Purok Tabaching ng Baranggay Maligaya
by Kiko Matsing
The night before I flew back to the US, my sister and I swapped rucksacks. She gave me one, colored turquoise blue, made by Sagada Weaving, for the Swiss Gear that I had brought with me. I had been using hers during my stay in Manila, which she picked up on a previous trip to the Mountain Province. To make up for its smaller size, my mom gave me a bayong (a basket of palm leaves) from Bicol as extra handcarry for other native articles I had acquired: t’nalak fabric from the T’boli of Southern Mindanao, Tribu sandals and slippers, and bamboo rainsticks as gifts for my cousins I would visit in San Francisco. T’nalak is a type of ikat weaving where red-and-black patterns are tie-dyed onto the warp threads of abaca before these are woven. The women who create the intricate patterns, which are of spiritual significance to the T’boli, accomplish these, every time, from memory, gauging where to apply the resist of beeswax by their fingers.
At the lines in the airport, I followed a matronly woman to the X-ray scanners. She was fabulously coiffed like Madame Marcos, and bundled up in copious fur like her pet cat. I worried at how she would manage to pass through the machines. I shoved my stuff in, through the eye of the needle, and it promptly regurgitated them at the other side. Thus outfitted with my trusty bayong, toting my worldly possessions, I journeyed to America like a regular probinsiyano.
In my bayong was also a Tabachingching doll that Cez gave me as a gift. In 2005, while staying in Dumaguete, Cez wrote me an email about going into the doll business. The last time we met in Manila was right before I left for graduate school; she and Brian were then thinking of moving to either Batanes or Dumaguete after their stint in Sagada. I gave them some input on Dumaguete, having stayed there as a poetry fellow in the eponymous National Writer’s Workshop in the summer of 2000, and, later on, as a backpacker that stowed away with a troop of UP law students. Dumaguete is home to Silliman University, which is also its heart, much like what UF is for Gainesville. I liked its lazy, small-town feel: the coffee shops and used-books stores, the breezy promenade along Rizal Boulevard, the bohemian subculture of writers and artists. It is the perfect starting point to explore Eastern Visayas where there are frequent ferries that take you to the destinations: Bais (whale watching), Apo Island (marine sanctuary), Siquijor (white sands and witches), Dapitan (Rizal’s refuge), Bohol (Chocolate Hills, tarsiers), Cebu (city center), and even Tacloban (birthplace of Imelda Marcos) through Ormoc.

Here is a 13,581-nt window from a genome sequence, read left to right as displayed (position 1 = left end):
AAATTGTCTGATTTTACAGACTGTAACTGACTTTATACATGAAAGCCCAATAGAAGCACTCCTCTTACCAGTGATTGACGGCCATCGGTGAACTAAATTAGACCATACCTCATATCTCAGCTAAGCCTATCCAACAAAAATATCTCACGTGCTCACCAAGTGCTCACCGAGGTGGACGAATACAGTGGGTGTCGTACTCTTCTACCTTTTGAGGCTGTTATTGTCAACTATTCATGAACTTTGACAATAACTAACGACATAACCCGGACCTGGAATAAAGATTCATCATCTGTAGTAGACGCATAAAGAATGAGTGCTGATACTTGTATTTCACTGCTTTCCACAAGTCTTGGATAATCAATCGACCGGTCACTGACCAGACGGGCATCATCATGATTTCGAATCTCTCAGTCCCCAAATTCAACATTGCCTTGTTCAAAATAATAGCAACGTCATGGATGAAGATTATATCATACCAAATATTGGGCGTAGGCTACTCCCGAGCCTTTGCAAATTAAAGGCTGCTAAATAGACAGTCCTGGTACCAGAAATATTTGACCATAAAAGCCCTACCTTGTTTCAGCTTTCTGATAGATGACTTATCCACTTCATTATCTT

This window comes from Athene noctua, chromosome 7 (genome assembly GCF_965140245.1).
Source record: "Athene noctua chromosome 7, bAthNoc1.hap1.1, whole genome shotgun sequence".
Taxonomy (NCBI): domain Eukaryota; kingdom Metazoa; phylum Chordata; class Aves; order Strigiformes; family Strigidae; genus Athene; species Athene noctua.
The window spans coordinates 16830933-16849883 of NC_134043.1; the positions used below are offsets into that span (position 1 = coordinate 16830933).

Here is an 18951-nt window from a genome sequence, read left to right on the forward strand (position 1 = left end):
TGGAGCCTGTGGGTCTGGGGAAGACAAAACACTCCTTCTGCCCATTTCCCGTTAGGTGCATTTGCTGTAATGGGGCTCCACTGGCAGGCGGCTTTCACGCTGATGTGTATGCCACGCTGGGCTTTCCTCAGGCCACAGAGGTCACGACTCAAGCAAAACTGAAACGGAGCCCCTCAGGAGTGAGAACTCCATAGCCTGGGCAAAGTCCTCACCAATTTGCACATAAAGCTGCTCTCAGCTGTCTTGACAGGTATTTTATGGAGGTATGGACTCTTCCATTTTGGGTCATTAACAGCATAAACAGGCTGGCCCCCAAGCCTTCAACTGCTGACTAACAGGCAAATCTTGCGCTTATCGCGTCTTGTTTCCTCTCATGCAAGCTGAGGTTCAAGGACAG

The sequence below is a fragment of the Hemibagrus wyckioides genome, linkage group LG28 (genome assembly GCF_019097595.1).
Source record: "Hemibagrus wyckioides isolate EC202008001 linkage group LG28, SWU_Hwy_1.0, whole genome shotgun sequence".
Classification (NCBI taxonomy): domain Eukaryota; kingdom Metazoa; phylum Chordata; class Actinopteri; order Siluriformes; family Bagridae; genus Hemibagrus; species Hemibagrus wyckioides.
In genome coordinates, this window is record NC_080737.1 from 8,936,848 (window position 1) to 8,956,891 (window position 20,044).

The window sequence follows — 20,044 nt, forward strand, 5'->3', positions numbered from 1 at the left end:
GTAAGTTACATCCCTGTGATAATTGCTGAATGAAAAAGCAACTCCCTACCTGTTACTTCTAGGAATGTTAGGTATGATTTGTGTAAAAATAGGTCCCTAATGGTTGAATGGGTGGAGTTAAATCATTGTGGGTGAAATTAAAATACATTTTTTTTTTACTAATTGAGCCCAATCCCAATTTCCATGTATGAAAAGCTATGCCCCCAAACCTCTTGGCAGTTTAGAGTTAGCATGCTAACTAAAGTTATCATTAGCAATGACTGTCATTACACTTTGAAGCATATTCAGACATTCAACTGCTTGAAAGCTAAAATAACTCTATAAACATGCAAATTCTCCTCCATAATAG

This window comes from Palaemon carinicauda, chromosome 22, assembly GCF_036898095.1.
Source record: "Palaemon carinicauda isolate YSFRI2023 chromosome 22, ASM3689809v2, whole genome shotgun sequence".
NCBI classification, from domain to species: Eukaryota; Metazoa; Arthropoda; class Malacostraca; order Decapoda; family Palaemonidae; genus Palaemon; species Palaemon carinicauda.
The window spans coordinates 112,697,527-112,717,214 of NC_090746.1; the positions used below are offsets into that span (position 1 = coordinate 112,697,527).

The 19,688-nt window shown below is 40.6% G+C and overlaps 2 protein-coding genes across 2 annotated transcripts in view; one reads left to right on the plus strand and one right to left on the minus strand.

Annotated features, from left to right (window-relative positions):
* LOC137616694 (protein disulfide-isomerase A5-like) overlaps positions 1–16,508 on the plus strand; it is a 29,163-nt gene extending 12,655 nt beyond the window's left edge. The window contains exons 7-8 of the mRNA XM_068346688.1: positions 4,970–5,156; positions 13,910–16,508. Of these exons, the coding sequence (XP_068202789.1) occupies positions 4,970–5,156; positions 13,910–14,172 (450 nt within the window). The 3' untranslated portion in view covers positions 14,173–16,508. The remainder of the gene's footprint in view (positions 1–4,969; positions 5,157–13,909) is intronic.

I’ve also put up a funny business: Dolls. In Negros, for the lack of things to do and with dwindling funds, I started to sew these dolls with River’s caregiver. As always, I started to dream that these dolls would conquer the world… Anyway, I began to conceive (on paper) Filipino dolls, taking inspiration from the funny people Brian and I met in our travels. For pure fun, we sewed tsismoso dolls–three of them: Bebang (the market cocinera), Isko (the sabungero), and Doña Gloria (the wealthy widow). All of them are ridiculously fat and making tsismis [gossip]. I gave these dolls as a gift to Bea Zobel who supported me during my proposal-writing. What happened next was like a minor explosion; Bea loved them and decided to order by the hundreds. Hahaha! So I have a running doll business now. I call them Purok Tabaching of Baranggay Maligaya. It is fun work. Brian and I are becoming happy toy-makers. I am sending you a picture. We’ve expanded our line to 8 dolls and the barangay is growing. A huge part of the doll sales goes to helping save Bohol Heritage.
Indeed, when I caught up with her and Vince in a Quiapo bead-shop, it seemed to me that her operation was in full swing. She gave us a doll each: Aling Maritess for Vince, and Manang Biday for me.
Aling Maritess, The Church’s Volunteer. Aling Maritess, is a retired Grade 1 teacher and devout church volunteer (she sweeps the aisles after every mass). She loves to garden, orchids being her favorite plant. The truth is, she is the only one who knows all the secrets of the town. Only her plants hear all the sordid details, however. In lieu of fertilizers, Aling Maritess relies on the power of the sun, wind, rain, and local gossip to make her orchids grow. And every year, almost without fail, she wins as the best local orchid grower in the provincial gardening competition, topping 28 baranggays.
Manang Biday, The Lavandera. Manang Biday hails from the North, and she makes her Ilocano heritage known by chewing nga-nga [betel nut] and smoking rolled tobacco. She does not take to gossip and because of this her Tabachingching community does not fully trust her (but would not dare tell it to her face). She has a daughter, Nini, a budding young girl of sixteen whom Manang Biday watches like a hawk. In her spare time, Manang Biday secretly reads Pinoy romance books and is an avid Noranian.
Aside from the well-crafted make–the distinctive facial expressions–and attention to detail–the barely-there rouge on their plump cheeks–the mischievous stories she fabricates for these characters are what especially makes them endearing. They come alive in our imagination. As Manang Biday sat snug in my bayong, smoking her tobacco on her way to America, with a look of sassy self-satisfaction, I thought, just maybe, these dolls may indeed conquer the world.